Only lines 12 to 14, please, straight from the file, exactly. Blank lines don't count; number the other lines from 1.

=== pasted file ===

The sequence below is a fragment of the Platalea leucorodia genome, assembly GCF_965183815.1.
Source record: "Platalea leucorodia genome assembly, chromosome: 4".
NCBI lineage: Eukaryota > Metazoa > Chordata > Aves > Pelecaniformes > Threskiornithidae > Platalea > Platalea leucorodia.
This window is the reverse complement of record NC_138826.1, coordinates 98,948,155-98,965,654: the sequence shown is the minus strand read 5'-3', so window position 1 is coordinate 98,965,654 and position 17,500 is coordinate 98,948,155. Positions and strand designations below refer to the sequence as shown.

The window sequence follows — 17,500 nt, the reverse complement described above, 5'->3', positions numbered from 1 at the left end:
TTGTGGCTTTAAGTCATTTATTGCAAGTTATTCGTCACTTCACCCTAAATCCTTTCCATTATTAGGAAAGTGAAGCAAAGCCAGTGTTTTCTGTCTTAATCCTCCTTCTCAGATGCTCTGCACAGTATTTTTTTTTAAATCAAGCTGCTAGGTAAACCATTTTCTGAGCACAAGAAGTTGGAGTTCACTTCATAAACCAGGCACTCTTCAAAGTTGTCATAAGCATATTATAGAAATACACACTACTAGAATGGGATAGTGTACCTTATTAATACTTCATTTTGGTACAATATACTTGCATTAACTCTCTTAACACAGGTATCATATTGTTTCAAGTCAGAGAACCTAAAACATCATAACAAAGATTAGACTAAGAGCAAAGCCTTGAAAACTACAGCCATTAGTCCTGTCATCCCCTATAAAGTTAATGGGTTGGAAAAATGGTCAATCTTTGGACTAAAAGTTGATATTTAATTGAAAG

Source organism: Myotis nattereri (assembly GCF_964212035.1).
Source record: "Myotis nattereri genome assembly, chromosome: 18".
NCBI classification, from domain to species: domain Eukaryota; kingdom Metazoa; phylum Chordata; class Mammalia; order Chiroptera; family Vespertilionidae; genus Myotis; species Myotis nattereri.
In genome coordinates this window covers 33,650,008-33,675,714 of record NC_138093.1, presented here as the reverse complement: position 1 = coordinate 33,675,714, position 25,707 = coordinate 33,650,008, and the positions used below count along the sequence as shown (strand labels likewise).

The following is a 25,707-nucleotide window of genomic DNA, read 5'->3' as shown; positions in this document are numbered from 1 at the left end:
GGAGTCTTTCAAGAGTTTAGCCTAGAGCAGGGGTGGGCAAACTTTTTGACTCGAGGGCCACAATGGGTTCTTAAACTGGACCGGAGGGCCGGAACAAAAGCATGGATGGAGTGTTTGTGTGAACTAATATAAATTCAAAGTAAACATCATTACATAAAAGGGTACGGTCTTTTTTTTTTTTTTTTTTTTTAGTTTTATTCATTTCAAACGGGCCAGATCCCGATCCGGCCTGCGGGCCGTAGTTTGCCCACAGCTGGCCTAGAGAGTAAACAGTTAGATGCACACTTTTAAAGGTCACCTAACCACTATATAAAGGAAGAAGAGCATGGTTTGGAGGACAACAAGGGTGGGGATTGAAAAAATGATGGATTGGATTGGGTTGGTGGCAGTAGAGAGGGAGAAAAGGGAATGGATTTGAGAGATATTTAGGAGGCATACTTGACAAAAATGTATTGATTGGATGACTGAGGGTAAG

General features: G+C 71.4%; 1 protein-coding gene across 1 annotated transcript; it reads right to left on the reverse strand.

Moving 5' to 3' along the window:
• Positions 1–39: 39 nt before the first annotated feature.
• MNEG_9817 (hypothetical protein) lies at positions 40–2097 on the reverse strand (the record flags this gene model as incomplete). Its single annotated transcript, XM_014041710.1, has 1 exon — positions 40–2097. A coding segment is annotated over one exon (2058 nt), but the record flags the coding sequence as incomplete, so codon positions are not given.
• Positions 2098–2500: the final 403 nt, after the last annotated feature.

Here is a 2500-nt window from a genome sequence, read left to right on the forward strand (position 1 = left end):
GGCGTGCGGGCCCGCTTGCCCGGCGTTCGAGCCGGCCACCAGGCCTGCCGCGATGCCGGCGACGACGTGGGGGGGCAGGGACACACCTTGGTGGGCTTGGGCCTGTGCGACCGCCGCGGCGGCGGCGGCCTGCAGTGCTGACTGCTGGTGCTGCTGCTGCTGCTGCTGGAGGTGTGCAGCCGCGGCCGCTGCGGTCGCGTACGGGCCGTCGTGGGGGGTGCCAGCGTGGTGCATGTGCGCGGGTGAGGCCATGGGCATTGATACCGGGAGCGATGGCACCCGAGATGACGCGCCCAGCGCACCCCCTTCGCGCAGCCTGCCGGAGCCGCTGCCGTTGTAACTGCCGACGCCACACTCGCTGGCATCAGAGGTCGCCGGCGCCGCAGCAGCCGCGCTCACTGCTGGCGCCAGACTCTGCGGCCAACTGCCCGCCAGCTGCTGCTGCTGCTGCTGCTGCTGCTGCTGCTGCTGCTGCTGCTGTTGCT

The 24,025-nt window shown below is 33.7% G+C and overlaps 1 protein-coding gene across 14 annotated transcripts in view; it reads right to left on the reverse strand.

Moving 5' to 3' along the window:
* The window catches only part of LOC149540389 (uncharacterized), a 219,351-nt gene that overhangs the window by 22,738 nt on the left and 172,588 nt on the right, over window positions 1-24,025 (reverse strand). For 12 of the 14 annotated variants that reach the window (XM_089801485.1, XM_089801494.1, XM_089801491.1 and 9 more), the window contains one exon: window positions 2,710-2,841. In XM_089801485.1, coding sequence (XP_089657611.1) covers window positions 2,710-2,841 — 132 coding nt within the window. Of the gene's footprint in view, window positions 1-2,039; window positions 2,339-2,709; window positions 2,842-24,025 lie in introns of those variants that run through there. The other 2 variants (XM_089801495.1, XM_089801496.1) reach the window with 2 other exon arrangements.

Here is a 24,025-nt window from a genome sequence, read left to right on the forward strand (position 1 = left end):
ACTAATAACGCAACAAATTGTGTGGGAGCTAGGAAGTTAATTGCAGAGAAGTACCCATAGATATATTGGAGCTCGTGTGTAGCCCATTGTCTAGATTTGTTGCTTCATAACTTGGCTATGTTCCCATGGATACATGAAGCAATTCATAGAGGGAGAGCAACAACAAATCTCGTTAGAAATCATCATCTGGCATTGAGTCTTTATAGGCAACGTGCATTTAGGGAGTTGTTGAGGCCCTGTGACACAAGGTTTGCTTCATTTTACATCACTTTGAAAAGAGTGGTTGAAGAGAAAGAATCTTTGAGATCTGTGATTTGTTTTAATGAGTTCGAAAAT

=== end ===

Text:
GGAGTCTTTCAAGAGTTTAGCCTAGAGCAGGGGTGGGCAAACTTTTTGACTCGAGGGCCACAATGGGTTCTTAAACTGGACCGGAGGGCCGGAACAAAAGCATGGATGGAGTGTTTGTGTGAACTAATATAAATTCAAAGTAAACATCATTACATAAAAGGGTACGGTCTTTTTTTTTTTTTTTTTTTTTAGTTTTATTCATTTCAAACGGGCCAGATCCCGATCCGGCCTGCGGGCCGTAGTTTGCCCACAGCTGGCCTAGAGAGTAAACAGTTAGATGCACACTTTTAAAGGTCACCTAACCACTATATAAAGGAAGAAGAGCATGGTTTGGAGGACAACAAGGGTGGGGATTGAAAAAATGATGGATTGGATTGGGTTGGTGGCAGTAGAGAGGGAGAAAAGGGAATGGATTTGAGAGATATTTAGGAGGCATACTTGACAAAAATGTATTGATTGGATGACTGAGGGTAAG

General features: G+C 71.4%; 1 protein-coding gene across 1 annotated transcript; it reads right to left on the reverse strand.

Moving 5' to 3' along the window: